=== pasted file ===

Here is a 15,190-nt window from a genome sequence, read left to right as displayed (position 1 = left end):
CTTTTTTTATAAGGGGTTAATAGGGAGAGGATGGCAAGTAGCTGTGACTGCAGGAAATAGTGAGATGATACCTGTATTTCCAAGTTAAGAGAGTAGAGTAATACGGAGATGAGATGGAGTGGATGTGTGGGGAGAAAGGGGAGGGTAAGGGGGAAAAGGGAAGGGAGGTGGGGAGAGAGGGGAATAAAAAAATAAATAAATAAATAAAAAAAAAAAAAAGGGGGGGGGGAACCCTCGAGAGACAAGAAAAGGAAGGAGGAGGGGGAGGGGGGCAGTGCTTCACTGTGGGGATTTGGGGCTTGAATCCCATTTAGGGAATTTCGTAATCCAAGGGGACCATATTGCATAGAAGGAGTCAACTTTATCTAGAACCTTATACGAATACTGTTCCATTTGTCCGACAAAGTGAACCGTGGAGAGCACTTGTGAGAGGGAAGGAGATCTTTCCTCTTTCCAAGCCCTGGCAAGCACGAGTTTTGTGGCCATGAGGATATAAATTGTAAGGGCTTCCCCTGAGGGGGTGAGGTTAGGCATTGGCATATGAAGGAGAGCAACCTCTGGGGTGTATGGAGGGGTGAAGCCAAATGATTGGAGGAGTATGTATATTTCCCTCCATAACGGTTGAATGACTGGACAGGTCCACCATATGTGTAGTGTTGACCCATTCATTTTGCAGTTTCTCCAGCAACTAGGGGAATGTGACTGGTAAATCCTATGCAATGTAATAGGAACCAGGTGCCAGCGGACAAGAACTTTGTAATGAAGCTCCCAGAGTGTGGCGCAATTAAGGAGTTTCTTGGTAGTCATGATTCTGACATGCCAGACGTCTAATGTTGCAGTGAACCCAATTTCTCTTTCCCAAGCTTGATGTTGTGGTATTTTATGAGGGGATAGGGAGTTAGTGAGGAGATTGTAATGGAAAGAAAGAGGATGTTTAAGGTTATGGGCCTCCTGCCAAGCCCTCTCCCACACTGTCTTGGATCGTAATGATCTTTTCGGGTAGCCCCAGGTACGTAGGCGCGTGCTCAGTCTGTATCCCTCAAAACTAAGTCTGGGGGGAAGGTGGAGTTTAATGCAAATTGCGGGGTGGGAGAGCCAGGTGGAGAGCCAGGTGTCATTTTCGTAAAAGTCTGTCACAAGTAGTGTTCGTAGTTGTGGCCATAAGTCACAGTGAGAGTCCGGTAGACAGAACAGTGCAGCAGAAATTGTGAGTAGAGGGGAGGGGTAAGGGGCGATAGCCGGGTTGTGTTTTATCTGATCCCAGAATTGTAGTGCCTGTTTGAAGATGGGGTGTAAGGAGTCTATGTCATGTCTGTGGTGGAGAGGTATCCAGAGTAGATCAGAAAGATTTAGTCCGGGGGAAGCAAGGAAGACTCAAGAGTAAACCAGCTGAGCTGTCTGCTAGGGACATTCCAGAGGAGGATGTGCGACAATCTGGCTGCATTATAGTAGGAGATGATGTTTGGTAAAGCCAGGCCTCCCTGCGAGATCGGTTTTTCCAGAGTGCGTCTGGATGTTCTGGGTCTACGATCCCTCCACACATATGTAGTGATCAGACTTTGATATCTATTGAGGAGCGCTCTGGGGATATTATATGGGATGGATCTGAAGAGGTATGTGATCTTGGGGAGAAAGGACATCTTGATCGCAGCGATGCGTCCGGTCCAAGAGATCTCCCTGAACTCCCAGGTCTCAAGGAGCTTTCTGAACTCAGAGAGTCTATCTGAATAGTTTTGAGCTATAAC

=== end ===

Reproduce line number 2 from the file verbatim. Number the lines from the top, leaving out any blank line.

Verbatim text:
CTTTTTTTATAAGGGGTTAATAGGGAGAGGATGGCAAGTAGCTGTGACTGCAGGAAATAGTGAGATGATACCTGTATTTCCAAGTTAAGAGAGTAGAGTAATACGGAGATGAGATGGAGTGGATGTGTGGGGAGAAAGGGGAGGGTAAGGGGGAAAAGGGAAGGGAGGTGGGGAGAGAGGGGAATAAAAAAATAAATAAATAAATAAAAAAAAAAAAAAGGGGGGGGGGAACCCTCGAGAGACAAGAAAAGGAAGGAGGAGGGGGAGGGGGGCAGTGCTTCACTGTGGGGATTTGGGGCTTGAATCCCATTTAGGGAATTTCGTAATCCAAGGGGACCATATTGCATAGAAGGAGTCAACTTTATCTAGAACCTTATACGAATACTGTTCCATTTGTCCGACAAAGTGAACCGTGGAGAGCACTTGTGAGAGGGAAGGAGATCTTTCCTCTTTCCAAGCCCTGGCAAGCACGAGTTTTGTGGCCATGAGGATATAAATTGTAAGGGCTTCCCCTGAGGGGGTGAGGTTAGGCATTGGCATATGAAGGAGAGCAACCTCTGGGGTGTATGGAGGGGTGAAGCCAAATGATTGGAGGAGTATGTATATTTCCCTCCATAACGGTTGAATGACTGGACAGGTCCACCATATGTGTAGTGTTGACCCATTCATTTTGCAGTTTCTCCAGCAACTAGGGGAATGTGACTGGTAAATCCTATGCAATGTAATAGGAACCAGGTGCCAGCGGACAAGAACTTTGTAATGAAGCTCCCAGAGTGTGGCGCAATTAAGGAGTTTCTTGGTAGTCATGATTCTGACATGCCAGACGTCTAATGTTGCAGTGAACCCAATTTCTCTTTCCCAAGCTTGATGTTGTGGTATTTTATGAGGGGATAGGGAGTTAGTGAGGAGATTGTAATGGAAAGAAAGAGGATGTTTAAGGTTATGGGCCTCCTGCCAAGCCCTCTCCCACACTGTCTTGGATCGTAATGATCTTTTCGGGTAGCCCCAGGTACGTAGGCGCGTGCTCAGTCTGTATCCCTCAAAACTAAGTCTGGGGGGAAGGTGGAGTTTAATGCAAATTGCGGGGTGGGAGAGCCAGGTGGAGAGCCAGGTGTCATTTTCGTAAAAGTCTGTCACAAGTAGTGTTCGTAGTTGTGGCCATAAGTCACAGTGAGAGTCCGGTAGACAGAACAGTGCAGCAGAAATTGTGAGTAGAGGGGAGGGGTAAGGGGCGATAGCCGGGTTGTGTTTTATCTGATCCCAGAATTGTAGTGCCTGTTTGAAGATGGGGTGTAAGGAGTCTATGTCATGTCTGTGGTGGAGAGGTATCCAGAGTAGATCAGAAAGATTTAGTCCGGGGGAAGCAAGGAAGACTCAAGAGTAAACCAGCTGAGCTGTCTGCTAGGGACATTCCAGAGGAGGATGTGCGACAATCTGGCTGCATTATAGTAGGAGATGATGTTTGGTAAAGCCAGGCCTCCCTGCGAGATCGGTTTTTCCAGAGTGCGTCTGGATGTTCTGGGTCTACGATCCCTCCACACATATGTAGTGATCAGACTTTGATATCTATTGAGGAGCGCTCTGGGGATATTATATGGGATGGATCTGAAGAGGTATGTGATCTTGGGGAGAAAGGACATCTTGATCGCAGCGATGCGTCCGGTCCAAGAGATCTCCCTGAACTCCCAGGTCTCAAGGAGCTTTCTGAACTCAGAGAGTCTATCTGAATAGTTTTGAGCTATAAC